Microflora Trigger Colitis in Mice Deficient in Selenium-Dependent Glutathione Peroxidase and Induce Gpx2 Gene Expression

R. S. Esworthy, S. W. Binder, J. H. Doroshow and F.-F. Chu

Abstract

Selenium-dependent glutathione peroxidase isoenzymes-1 and -2 are the major glutathione-dependent H2O2-reducing activities in the epithelium of the mid to lower gastrointestinal tract. The two isoenzymes protect mice against ileocolitis. We have found that luminal microflora are required for colitis to develop in mice deficient in GPX-1 and GPX-2 activity (GPX-DKO). Within 7 days of association with microflora, previously asymptomatic germfree GPX-DKO mice developed severe acute colitis while their littermates with at least one wildtype Gpx1 or Gpx2 gene remained virtually symptomfree. Microflora also affected Gpx2 gene expression. Gpx2, but not Gpx1, mRNA levels were elevated 4-5 fold in the ileum and colon in conventionally reared or microflora-associated adult mice compared with germ-free mice. Since the gastrointestinal tract microflora undergo major changes 2-3 weeks after birth, from relatively benign to a potentially stressful composition, we examined postnatal Gpx2 gene expression. The jejunal and ileal GPX-2 activity levels were low in two to three weekold mice and increased 5-7 fold during the next two weeks. GPX-2 activity levels were correlated with the mRNA levels. Colon Gpx2 mRNA levels held steady at about 50% of adult levels from 12-21 days of age but were several times higher than ileal levels. Our results suggest that ileal Gpx2 mRNA and GPX-2 activity levels are induced by luminal microflora. This response is consistent with a role for GPX as an antiinflammatory activity.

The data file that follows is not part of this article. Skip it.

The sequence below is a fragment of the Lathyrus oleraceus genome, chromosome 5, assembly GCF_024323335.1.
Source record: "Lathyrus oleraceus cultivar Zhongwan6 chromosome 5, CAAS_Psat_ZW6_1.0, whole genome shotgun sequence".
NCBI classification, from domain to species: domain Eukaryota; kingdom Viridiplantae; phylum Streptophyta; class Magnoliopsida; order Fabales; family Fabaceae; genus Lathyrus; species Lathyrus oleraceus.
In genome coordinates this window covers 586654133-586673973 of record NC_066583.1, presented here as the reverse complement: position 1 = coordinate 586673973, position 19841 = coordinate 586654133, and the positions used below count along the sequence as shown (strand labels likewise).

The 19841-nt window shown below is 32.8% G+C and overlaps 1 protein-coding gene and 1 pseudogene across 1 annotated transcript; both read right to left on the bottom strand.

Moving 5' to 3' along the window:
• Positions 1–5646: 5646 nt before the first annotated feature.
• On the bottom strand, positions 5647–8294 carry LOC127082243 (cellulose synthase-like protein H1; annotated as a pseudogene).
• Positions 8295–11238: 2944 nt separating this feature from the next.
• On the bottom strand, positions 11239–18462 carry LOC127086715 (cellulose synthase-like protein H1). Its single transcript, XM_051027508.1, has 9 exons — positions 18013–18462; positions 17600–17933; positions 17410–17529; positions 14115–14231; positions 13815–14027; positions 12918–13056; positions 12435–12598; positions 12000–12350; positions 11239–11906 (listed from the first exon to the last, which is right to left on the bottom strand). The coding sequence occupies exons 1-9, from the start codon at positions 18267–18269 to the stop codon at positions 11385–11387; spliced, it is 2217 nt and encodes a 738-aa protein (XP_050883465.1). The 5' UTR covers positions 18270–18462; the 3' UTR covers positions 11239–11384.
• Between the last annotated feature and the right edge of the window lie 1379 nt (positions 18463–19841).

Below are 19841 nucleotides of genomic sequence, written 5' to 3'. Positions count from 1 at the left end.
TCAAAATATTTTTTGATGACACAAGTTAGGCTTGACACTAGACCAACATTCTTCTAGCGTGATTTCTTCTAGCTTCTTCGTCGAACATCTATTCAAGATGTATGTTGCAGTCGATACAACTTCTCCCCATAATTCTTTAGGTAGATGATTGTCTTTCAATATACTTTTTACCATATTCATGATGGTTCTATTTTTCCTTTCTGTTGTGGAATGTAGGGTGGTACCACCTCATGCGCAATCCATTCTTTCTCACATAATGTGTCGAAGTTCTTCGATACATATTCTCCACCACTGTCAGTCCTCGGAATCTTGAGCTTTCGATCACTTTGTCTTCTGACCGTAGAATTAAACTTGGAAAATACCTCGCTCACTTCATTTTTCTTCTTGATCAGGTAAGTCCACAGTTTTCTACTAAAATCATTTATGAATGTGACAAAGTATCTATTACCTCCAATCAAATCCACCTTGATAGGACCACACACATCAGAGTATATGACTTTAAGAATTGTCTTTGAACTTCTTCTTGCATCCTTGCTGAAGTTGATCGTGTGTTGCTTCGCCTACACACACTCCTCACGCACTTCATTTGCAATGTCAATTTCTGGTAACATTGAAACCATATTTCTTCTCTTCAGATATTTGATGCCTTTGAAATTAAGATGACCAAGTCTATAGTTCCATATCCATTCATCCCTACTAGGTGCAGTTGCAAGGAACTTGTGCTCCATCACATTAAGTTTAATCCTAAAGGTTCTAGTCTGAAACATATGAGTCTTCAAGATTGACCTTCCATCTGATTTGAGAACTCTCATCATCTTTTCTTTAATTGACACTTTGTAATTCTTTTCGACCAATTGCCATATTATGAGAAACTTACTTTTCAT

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Biological Chemistry keeps you up-to-date with the latest advances in the molecular life sciences. The journal publishes Research Articles, Short Communications, Reviews and Minireviews. Areas include: general biochemistry/pathobiochemistry, structural biology, molecular and cellular biology, genetics and epigenetics, virology, molecular medicine, plant molecular biology/biochemistry and novel experimental methodologies.

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